Henry Tiong says he is an average Singaporean in his early 30s, has a full-time job, is happily married and caught within the sandwich class. He lives in an executive condominium with a "mountain-like mortgage". He says: "My goal is to achieve financial freedom as early as I can. My target is 45 years old. I don't mind working but I hope to provide my wife an option not to work." The following article was recently published on his site Valuestocks.sg and is republished with permission.
Hmm...if we look deeper into the income statement, we see that the main contributor to the bottom line is the share of associates' results of $64M.
Where did that come from and is that sustainable? It is not common to see associates contributing more to the bottom line than the mother ship. Indeed, the $64M is due to negative goodwill - an accounting concept.
In substance, what happened was that Metro acquired a stake in Top Spring International on 1 July 2014. Top Spring is a property play. If we compare the acquisition price that Metro paid with the fair value of all the net assets on Top Spring's books, it turns out that Metro got a good bargain. The difference is $64M for the stake that Metro bought into. This is one time and non-recurring.
If we exclude the results from associates & joint ventures, Metro's core operating results were poor. Q2FY15 would be an operating loss of $14.6M. We have shrinking gross profits that put $2.2M on the table (a 42% decrease compared to corresponding period in FY14). Poor market sentiment culminated in a $10.3 M impairment on available for sale instruments (shares).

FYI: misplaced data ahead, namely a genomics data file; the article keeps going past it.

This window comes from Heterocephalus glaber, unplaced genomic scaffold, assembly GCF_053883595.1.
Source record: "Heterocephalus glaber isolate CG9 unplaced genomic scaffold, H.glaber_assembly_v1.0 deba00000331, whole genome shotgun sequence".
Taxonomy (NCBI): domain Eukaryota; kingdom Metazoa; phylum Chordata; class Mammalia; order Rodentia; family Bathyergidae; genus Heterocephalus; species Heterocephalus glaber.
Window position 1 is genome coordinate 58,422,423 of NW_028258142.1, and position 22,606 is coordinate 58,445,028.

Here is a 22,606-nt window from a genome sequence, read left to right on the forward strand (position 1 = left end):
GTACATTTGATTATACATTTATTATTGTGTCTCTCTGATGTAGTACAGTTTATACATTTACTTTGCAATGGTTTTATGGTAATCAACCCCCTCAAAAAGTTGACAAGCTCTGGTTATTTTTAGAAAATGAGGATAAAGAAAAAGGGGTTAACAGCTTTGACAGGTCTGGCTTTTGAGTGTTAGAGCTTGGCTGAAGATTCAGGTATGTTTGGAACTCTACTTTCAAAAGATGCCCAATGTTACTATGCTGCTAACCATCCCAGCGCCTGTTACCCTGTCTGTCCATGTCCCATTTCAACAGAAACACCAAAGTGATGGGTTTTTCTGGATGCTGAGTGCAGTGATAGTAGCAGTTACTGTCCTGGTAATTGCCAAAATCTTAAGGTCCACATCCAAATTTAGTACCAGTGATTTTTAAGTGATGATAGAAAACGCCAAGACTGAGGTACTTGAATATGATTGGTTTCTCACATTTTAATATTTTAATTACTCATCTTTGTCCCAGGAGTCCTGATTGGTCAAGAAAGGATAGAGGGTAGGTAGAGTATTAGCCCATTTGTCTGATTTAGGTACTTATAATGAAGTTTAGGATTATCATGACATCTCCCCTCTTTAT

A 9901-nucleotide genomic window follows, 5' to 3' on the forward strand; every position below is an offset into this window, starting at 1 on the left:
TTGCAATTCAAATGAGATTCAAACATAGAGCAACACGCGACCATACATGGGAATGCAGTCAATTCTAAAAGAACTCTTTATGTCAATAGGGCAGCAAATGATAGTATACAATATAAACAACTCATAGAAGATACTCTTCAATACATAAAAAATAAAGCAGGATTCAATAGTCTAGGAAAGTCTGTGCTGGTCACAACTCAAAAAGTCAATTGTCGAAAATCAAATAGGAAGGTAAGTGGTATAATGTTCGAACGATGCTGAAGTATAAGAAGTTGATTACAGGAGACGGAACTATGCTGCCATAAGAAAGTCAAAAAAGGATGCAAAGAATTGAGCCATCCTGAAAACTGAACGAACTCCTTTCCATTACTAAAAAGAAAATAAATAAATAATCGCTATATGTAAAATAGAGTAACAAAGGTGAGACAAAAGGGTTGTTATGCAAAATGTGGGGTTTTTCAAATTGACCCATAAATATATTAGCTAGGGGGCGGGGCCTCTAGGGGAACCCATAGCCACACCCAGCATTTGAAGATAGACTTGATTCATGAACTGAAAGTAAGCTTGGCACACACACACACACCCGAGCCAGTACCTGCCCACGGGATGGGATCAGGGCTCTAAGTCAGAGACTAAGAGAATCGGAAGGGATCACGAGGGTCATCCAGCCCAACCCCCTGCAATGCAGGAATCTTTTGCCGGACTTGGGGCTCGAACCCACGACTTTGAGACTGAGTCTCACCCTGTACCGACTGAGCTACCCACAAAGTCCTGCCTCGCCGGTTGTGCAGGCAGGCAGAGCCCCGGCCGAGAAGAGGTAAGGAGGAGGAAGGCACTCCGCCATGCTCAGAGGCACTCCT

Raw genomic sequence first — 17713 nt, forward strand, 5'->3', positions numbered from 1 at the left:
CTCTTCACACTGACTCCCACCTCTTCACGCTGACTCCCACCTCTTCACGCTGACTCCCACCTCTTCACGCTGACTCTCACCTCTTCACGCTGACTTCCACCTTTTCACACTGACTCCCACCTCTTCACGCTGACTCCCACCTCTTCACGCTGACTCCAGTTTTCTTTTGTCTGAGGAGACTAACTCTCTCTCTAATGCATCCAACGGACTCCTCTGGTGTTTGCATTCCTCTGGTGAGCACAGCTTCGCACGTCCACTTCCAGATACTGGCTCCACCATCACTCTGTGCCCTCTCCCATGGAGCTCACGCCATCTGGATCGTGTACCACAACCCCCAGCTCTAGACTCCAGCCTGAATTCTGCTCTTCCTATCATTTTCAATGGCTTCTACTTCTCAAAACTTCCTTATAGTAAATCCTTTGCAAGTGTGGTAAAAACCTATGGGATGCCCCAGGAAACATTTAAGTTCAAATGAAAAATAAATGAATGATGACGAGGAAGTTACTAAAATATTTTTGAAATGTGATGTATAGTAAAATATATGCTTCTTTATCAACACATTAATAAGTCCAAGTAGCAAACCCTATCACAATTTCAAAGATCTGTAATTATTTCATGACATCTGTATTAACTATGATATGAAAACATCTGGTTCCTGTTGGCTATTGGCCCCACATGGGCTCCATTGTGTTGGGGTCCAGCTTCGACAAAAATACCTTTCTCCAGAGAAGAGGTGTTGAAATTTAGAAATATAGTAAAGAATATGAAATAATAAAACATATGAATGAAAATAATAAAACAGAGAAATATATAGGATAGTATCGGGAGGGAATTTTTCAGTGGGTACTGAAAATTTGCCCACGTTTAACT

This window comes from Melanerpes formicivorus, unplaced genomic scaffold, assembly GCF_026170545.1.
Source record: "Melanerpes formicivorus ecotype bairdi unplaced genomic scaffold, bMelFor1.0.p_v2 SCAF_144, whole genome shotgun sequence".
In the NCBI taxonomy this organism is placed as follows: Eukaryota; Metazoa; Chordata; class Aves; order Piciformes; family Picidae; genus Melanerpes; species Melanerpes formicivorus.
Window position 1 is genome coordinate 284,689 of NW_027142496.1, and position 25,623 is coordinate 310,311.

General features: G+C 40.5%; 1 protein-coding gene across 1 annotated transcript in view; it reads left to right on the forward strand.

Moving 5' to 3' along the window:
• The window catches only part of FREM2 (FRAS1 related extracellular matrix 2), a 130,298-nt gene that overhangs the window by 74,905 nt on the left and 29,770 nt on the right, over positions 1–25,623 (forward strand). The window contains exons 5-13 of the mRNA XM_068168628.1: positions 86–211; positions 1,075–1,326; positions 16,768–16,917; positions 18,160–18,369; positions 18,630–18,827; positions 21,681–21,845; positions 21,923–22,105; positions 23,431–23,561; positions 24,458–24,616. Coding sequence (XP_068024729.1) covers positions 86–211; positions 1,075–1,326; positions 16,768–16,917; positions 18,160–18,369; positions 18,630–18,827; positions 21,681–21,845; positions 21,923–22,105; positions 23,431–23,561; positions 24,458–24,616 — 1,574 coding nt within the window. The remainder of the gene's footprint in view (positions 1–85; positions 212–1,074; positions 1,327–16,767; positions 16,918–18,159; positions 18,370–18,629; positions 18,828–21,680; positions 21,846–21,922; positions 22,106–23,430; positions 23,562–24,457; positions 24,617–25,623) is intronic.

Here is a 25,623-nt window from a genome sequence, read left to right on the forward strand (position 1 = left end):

And you would have thought that management would at least keep cost under control. No. Slap on another $9.5M in General & Admin Expenses to sink the results into a deeper red.
What does it mean for investors? We are now at the halfway mark of FY15 earnings which stand at $70.8M or 8.6 cents per share. Given the significant one-time contributors to the bottom line, there is no chance of us just doing a plain extrapolation to estimate full year earnings.
So how should we proceed? One way is to break up the analysis into Metro's business segments - Property and Retail.
For Property, the main contribution for Q3 and Q4 would come from rental income arising from the five investment properties - GIE Tower, Frontier Koishikawa, Metro City, Metro Tower, EC Mall. There should be contribution from sales of Nanchang Project. Overall, it is not too aggressive to expect a $5M to the bottom line for the second half.
If we look back at historical quarterly results for Metro, we would note that for Retail, the last two quarters are definitely the main contributors to the full year results. In fact, on average, the second half of the year brings in about $5M profits (from $66M revenues) - see table on the right.
For stocks that trade below book value, their stock prices can continute to languish due to lack of catalysts till there is some unlocking of asset values - perhaps through divestment of assets / businesses. Another possible catalyst would be improvement in earnings.
Can Metro continue to pay out 6 cents dividends? That amounts to nearly $50 million. Metro definitely has the cash hoard to fund this dividend, at least for a couple of years.
However, if we look into the cash flow statements - current and past, we can see that Metro's core operations are not spewing out cash. A lot of the cash inflows historically came from investing activities - they sell associates, and / or dividend income from their investments (including associates and joint ventures). Makes sense to look at that space.
Disclosure: Henry is not vested in Metro Holdings (M01.SI).
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